As Edward Higginbottom points out, their style is unmistakenly French while also being influenced by the formal balance and controlled harmonic logic of Corelli's trio sonatas. Lovers of Charpentier's powerful use of chromatic dissonance may thus find Couperin's motets comparatively polite at first but stronger acquaintance reveals that they are never routine, as well able to express the tenderness of the Elevation as the brave, manly tone of O Domine quia refugium. Domine salvum fac regem is set to a gently lilting ground bass, while Ad te levavi oculos meos, for solo bass, traverses several moods with effortless ease of movement. Seven soloists from New College Choir showcase this music with impressive ease. The star turns are some astoundingly assured and mature singing from treble Jonty Ward, delicious haute-contre work from Guy Cutting that ought to ensure interest from other Francophile ensembles, and a fine delivery of Ad te levavi from bass George Coltart, but in truth there are no weakness here, no allowances that have to be made except, perhaps, to wish for more strongly coloured French pronunciation.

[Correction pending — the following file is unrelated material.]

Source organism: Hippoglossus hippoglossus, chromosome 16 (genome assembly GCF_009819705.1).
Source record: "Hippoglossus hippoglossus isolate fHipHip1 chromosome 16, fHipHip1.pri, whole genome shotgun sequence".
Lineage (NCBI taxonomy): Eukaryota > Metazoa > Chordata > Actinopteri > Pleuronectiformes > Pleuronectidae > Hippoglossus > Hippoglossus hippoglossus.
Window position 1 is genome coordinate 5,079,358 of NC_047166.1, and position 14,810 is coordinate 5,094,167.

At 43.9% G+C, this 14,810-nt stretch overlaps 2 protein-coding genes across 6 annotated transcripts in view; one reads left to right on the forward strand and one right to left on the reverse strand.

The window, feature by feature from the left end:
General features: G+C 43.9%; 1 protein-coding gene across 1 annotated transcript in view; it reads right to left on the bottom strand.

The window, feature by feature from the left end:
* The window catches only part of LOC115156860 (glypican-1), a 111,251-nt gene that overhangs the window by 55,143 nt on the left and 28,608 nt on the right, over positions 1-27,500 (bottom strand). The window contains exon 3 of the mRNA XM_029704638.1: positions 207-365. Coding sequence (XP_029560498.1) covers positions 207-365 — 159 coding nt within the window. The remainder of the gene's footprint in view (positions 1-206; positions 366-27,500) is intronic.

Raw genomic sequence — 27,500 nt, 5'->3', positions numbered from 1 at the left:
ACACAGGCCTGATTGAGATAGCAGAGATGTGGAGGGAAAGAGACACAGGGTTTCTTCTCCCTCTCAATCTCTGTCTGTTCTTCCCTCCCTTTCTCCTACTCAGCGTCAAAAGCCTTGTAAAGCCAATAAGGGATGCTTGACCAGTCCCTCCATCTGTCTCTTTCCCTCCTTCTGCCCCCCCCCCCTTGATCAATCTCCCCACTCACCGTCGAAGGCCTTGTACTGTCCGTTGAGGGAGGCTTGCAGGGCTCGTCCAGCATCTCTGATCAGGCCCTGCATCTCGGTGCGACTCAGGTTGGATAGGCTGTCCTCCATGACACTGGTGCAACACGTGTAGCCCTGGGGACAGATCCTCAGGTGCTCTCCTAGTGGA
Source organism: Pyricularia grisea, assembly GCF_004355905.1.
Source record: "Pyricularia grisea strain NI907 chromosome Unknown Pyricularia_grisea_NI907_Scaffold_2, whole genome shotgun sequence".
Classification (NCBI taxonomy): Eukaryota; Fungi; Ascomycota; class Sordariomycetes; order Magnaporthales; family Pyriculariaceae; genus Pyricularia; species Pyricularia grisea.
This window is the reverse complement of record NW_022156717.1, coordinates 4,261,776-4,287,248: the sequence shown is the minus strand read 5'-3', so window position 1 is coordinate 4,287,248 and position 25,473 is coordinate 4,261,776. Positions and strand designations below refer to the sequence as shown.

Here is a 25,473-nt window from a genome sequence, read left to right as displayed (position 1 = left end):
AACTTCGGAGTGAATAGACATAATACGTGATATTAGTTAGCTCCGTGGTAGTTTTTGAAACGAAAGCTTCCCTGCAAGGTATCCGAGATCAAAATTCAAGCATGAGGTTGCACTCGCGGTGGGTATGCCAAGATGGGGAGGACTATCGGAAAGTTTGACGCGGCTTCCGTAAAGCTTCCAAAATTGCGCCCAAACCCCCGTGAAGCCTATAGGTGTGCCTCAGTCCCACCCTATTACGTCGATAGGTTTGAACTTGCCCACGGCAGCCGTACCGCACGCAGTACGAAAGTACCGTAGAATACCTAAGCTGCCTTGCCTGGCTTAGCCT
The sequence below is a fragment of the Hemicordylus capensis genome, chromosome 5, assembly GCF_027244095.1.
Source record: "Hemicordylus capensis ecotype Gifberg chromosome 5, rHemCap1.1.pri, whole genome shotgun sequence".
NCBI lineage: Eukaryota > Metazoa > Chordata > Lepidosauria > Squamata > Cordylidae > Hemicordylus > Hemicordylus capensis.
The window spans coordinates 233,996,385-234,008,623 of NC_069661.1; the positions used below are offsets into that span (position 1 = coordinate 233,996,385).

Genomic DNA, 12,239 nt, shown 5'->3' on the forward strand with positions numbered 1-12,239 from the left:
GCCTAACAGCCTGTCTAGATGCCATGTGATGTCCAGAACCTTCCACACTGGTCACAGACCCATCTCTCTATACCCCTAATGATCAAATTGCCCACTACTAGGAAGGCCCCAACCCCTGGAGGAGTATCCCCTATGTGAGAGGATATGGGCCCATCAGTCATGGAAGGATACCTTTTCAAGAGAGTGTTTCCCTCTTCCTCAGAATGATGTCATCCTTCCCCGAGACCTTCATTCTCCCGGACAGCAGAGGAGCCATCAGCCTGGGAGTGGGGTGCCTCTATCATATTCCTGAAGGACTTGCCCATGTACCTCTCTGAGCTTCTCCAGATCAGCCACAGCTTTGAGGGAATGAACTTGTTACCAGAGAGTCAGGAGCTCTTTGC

An extra treat is that Higginbottom has skilfully reconstructed the missing violin parts of the otherwise unperformable Resonent organa, Ornate aras and Exultent superi, thus releasing these works to modern ears for the first time. Like the performers, they certainly merit the exposure.
Gramophone July 2012
Yesterday the Choir was up early for a trip to BBC Television Centre in London, for we would be performing live on The Andrew Marr Show on BBC1. Choristers and choral scholars gave a performance of John Rutter's The Lord bless you and keep you following brief interviews with director Edward Higginbottom and one of the choristers. Later on in the day it was announced that our new album Illumina: Music of Light had debuted at #6 in the UK classical charts - so a good day all round! Below are some photos from our studio visit.
Recording Illumina in Oxford